As if the common symptoms associated with mosquito-borne viral infections weren’t bad enough, a new study from investigators at the University of Liverpool has found that dual infections with Zika and chikungunya viruses may be a trigger for stroke. These viruses, which mostly circulate in the tropics, cause large outbreaks of rash and fever in Brazil and India. Zika is widely known to cause brain damage in babies following infection in pregnancy, but the new research shows it can also cause nervous system disease in adults.
Findings from the new study were published recently in The Lancet Neurology through an article titled, “Neurological disease in adults with Zika and chikungunya virus infection in Northeast Brazil: a prospective observational study.”
“Our study highlights the potential effects of viral infection on the brain, with complications like stroke,” noted co-senior study author Suzannah Lant, MBChB, a clinical research fellow at the University of Liverpool. “This is relevant to Zika and chikungunya, but also to our understanding of other viruses, such as COVID-19, which is increasingly being linked to neurological complications.”
In the current study, 201 adults with new-onset neurological disease, treated in Brazil during the 2015 Zika and 2016 chikungunya epidemics, is the largest of its kind to describe the neurological features of infection for several arboviruses circulating at the same time.
Interestingly, the new findings show that each virus can cause a range of neurological problems. Zika was especially likely to cause Guillain-Barre syndrome, in which the nerves in the arms and legs are damaged. Chikungunya was more likely to cause inflammation and swelling in the brain (encephalitis) and spinal cord (myelitis). However, stroke, which could be caused by either virus alone, was more likely to occur in patients infected with the two viruses together.
Stroke occurs when one of the arteries supplying blood to the brain becomes blocked. The risk of stroke is known to be increased after some types of viral infection, like varicella-zoster virus, which causes chickenpox and shingles, and HIV. Stroke is also being recognized increasingly as a complication of COVID-19. This has important implications for the investigation and management of patients with viral infection, as well as for understanding the mechanisms of disease.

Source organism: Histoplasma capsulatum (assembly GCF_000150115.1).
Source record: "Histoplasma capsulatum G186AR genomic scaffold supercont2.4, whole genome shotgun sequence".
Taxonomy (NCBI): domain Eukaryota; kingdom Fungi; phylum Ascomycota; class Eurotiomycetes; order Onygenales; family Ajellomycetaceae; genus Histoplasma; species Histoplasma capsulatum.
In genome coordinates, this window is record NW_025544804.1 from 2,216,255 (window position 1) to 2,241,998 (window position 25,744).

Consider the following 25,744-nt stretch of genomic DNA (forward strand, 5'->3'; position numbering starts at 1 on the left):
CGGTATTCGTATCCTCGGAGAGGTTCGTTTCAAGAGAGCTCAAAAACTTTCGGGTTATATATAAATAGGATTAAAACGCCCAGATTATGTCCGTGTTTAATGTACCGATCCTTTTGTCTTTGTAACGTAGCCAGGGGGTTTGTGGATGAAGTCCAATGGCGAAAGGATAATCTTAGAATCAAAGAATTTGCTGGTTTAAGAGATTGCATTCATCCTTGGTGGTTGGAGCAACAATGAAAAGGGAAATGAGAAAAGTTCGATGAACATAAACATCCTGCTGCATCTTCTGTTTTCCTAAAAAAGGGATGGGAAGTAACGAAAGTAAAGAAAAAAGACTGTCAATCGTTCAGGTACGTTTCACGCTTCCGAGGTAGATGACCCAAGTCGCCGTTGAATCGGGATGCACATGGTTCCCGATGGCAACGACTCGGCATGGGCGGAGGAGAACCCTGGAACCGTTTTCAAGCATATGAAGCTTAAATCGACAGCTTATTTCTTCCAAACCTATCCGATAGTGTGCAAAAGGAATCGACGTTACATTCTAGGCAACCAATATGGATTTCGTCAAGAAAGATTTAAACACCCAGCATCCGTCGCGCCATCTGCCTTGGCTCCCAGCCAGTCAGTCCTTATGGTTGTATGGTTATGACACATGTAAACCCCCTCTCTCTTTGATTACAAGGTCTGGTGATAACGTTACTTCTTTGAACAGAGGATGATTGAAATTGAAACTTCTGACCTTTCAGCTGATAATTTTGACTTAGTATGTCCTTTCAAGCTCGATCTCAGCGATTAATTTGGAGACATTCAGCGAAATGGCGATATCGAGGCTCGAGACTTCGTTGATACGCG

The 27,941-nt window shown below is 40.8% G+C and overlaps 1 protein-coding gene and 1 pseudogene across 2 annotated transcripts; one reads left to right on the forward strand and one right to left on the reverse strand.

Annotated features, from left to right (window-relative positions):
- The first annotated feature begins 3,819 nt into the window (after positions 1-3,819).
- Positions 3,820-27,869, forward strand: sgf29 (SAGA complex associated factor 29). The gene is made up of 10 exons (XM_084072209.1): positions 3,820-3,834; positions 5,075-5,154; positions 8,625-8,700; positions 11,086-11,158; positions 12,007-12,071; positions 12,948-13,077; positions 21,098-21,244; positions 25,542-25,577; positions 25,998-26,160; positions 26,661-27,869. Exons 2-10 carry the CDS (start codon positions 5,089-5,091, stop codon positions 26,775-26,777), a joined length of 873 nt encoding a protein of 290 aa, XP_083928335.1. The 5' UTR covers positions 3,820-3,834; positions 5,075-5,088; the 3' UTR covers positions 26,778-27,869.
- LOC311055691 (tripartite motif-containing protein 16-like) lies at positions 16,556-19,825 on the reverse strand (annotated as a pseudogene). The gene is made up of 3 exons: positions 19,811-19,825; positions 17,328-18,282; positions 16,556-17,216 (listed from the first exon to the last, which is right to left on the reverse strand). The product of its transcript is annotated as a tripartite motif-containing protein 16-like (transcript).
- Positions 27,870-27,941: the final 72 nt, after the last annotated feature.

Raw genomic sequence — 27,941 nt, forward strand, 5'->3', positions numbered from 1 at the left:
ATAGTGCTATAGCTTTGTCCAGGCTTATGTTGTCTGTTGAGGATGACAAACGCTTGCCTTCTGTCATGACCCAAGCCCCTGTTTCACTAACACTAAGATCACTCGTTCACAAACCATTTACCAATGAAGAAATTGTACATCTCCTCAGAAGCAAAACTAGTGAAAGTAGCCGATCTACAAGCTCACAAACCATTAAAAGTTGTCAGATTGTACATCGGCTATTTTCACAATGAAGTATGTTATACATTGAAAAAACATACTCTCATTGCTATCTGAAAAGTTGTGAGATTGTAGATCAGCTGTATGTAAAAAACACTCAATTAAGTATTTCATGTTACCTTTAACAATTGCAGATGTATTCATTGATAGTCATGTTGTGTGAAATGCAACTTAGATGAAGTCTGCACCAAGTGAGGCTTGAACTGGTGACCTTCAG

In total, 1,410 patients were screened and 201 recruited over a two-year period at Hospital da Restauração in Recife, Brazil. Comprehensive PCR and antibody testing for viruses were carried out in Fiocruz laboratories.
“We recruited adults aged 18 years or older referred to Hospital da Restauração, a secondary-level, and tertiary-level hospital, with suspected acute neurological disease and a history of suspected arboviral infection,” the authors wrote. “We looked for evidence of Zika, chikungunya, or dengue infection by viral RNA or specific IgM antibodies in serum or CSF. We grouped patients according to their arbovirus laboratory diagnosis and then compared demographic and clinical characteristics.”
Amazingly, of the stroke patients, aged 67 on average, around two-thirds had infection with more than one virus. Many of the people who had a stroke had other stroke risk factors, such as high blood pressure, indicating that stroke following Zika and chikungunya viral infection may most often be seen in those who are already high risk.
Although the world’s attention is currently focused on COVID-19, other viruses that recently emerged, such as Zika and chikungunya, are continuing to circulate and cause problems,” concluded co-senior study investigator, Tom Solomon, FRCP, director of the National Institute for Health Research Health Protection Research Unit in Emerging and Zoonotic Infections at the University of Liverpool. “We need to understand more about why some viruses trigger stroke so that we can try and prevent this from happening in the future.”